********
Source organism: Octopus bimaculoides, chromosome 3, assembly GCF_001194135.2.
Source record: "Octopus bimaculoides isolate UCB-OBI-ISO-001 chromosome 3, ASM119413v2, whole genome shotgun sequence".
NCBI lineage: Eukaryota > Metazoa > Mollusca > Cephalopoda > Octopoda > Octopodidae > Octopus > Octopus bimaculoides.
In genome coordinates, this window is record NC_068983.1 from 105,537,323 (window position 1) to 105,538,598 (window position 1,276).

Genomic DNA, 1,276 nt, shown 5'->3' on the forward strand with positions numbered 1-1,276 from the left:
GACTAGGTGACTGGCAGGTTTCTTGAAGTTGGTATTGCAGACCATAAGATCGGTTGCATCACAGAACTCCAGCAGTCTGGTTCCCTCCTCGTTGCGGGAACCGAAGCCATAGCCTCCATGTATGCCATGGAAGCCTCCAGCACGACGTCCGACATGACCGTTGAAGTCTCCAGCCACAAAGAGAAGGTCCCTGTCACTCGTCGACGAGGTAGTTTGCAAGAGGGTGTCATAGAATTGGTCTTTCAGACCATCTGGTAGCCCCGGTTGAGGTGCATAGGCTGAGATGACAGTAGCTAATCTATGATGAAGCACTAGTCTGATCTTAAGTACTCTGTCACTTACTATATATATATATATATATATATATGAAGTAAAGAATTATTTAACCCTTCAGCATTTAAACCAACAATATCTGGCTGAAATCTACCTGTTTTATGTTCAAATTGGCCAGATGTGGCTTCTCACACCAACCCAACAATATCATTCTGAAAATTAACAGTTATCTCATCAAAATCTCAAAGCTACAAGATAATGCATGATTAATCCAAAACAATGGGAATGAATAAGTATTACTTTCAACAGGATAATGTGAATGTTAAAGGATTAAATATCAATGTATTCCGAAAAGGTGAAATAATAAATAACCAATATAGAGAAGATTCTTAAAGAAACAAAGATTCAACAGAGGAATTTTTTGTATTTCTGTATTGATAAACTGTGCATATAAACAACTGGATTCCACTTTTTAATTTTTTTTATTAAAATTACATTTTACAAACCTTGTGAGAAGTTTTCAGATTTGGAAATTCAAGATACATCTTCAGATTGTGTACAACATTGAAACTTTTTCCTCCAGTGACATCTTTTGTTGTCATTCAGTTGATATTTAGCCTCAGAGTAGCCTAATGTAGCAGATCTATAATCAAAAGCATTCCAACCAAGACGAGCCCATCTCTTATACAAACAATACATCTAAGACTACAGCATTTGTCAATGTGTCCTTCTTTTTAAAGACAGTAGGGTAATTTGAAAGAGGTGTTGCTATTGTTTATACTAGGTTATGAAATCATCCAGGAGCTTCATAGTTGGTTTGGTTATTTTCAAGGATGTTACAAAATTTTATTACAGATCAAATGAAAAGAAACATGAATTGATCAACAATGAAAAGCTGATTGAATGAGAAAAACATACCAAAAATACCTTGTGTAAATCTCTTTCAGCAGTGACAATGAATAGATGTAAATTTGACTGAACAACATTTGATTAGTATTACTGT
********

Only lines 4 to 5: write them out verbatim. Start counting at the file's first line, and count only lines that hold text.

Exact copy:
In genome coordinates, this window is record NC_068983.1 from 105,537,323 (window position 1) to 105,538,598 (window position 1,276).

Genomic DNA, 1,276 nt, shown 5'->3' on the forward strand with positions numbered 1-1,276 from the left: